Vision, flair and gumption help family business go regional

Vision, flair and gumption help family business go regional

JOB prospects are bleak. Pay cuts are common. Suddenly, the idea of trying to make it on your own in business becomes more appealing.

You may start off with a humble business. It is not ordained to remain small forever, though - not if you bring attributes such as enterprise and ambition to the table.

International success can be achieved by humble businesses too, as shown by Mr Tay, who lives with wife Dawn, son Ryan, 19, and daughter Sue Jean, 15, in a 10,000-sq-ft bungalow. Elder daughter Sue Anne, 23, is overseas. -- TAN HOWE YANG

Think, for example, of a shop selling car tyres - hardly something you could imagine growing to be a global player.

But in the case of go-getter Richard Tay, this is exactly what has transpired.

He is the managing director of tyre-maker and distributor YHI International, which has just launched its initial public offer.

Fifty-two-year-old Mr Tay's story of determination, vision and flair is an inspiration to any would-be entrepreneur.

It starts in a Geylang tyre shophouse. That was where Mr Tay began working after finishing his A-Level studies at Chung Cheng High.

The shophouse business belonged to his father, an immigrant from China.

Fresh out of school, Mr Tay showed he had an eye for opportunities. Recognising a rising demand for automotive batteries as Singapore industrialised in the 1970s, he began importing Hitachi batteries.

Then, he had the gumption to propose to Hitachi that his company be its sole agent here.

Aged just 21, he flew to Japan to make his case, even cutting his shoulder-length hair and swapping his bell-bottom pants for trousers to make a good impression.

'I wore a suit and tie for the first time in my life,' he remembers.

At the airport, a far older Hitachi representative was waiting. They exchanged glances from afar but it wasn't until almost all the passengers from Mr Tay's flight had checked out of the airport that the Japanese approached Mr Tay.

'Are you Tay-san?' he asked incredulously.

Mr Tay knew why: 'He just couldn't believe this kid was his buyer.'

And you know what? The 'kid' clinched the Hitachi distributorship.

In another business dealing, Mr Tay's youth attracted a snide response. A Singapore importer of forklift tyres, whom he had approached for a bulk discount, uttered: 'Hey kid, you should be happy to get supplies from me. How dare you ask for a discount?'

Mr Tay, a racing enthusiast with his Mini Cooper S car in the heyday of Sembawang Circuit and Batu Tiga, felt challenged to do something about it.

'I was so fed up. That night I couldn't sleep. Then I thought: Why don't I import tyres myself?'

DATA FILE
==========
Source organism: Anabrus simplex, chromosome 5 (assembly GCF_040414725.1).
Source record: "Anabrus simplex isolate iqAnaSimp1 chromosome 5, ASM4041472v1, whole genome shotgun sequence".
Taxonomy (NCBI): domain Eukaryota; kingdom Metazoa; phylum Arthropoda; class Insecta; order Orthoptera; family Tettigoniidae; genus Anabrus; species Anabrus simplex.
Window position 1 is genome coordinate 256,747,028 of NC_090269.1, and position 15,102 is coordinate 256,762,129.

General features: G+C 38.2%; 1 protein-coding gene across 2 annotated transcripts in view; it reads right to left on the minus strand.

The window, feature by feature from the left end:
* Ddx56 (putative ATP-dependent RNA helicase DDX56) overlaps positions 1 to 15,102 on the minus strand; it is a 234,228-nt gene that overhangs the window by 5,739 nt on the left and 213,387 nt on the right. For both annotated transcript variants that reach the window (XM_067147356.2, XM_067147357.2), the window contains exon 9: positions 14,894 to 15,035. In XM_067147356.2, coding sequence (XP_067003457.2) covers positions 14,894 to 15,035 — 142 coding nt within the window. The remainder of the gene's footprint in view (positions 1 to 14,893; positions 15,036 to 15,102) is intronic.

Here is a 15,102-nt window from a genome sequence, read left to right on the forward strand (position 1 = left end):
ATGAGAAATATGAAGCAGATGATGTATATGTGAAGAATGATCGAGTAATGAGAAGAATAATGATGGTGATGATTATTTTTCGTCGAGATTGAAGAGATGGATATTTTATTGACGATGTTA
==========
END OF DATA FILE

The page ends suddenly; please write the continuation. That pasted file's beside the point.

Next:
The next day, he visited a Japanese trade body in Singapore and asked for the contact details of tyre manufacturers. He wrote to several of them.

'Yokohama replied with an offer. I was surprised - my goodness, the profit margin was so good.'

He rapidly expanded his Yokohama business by selling to other tyre shops aside from vehicle owners, and was rewarded with the exclusive distributorship of Yokohama tyres in 1974 - just a year after the Hitachi deal.

A year later, at 24 now, he clinched his third distributorship - for another Japanese product, Enkei alloy wheels.

Over the next 25 or so years, he nurtured his relationship with these Japanese principals and his business expanded to Asean, China, Australia and New Zealand.

In 1996, his company, YHI International, became the first Singaporean company to manufacture alloy wheels, marking a step forward from being just a distributor.

Its plants in Taiwan and Shanghai spin out between 60,000 and 80,000 wheels a month for Asia, Europe and the United States.

Because of its success, its investment holding company, YHI Holdings, was counted among the Enterprise 50 companies for five successive years from 1995.

Its best showing was in 1998 when it was ranked No. 2 among the 50 best privately held companies in Singapore.

YHI International chalked up a net profit of $11.4 million on sales of $177 million last year.

Its success has to do with, among other things, Mr Tay's leadership, says a friend and competitor, Mr Wee Kok Wah, 57, president of Stamford Tyres.

'He has many siblings in the business, and he is the leader although he is not the eldest. And he has kept the balance among the siblings who came from his father's two families,' adds Mr Wee.

Mr Tay, the sixth among 10 siblings, also presides over YHI Holdings, the investment holding company of all the Tay siblings, as its chairman.

Amazingly for someone heading a family business, about 10 years ago, he stuck his neck out to ask many of his siblings to relinquish certain powers and report to professionals, who would be hired.

His brother, Tiang Guan, 51, now executive director of YHI International, gives a hint of their reaction: 'It was painful in the beginning and there were disagreements.'

Eventually, the family members realised that professionals were needed to help YHI grow further.

Mr Tay, who lives in a three-storey, 10,000-sq-ft bungalow with a swimming pool in Faber Park, has shown that you can make a seemingly humble line of business go places.

YHI is not the only example. Look at Qian Hu, which rears ornamental fish; BreadTalk, which makes buns; and Osim, which sells massage chairs.


The Straits Times

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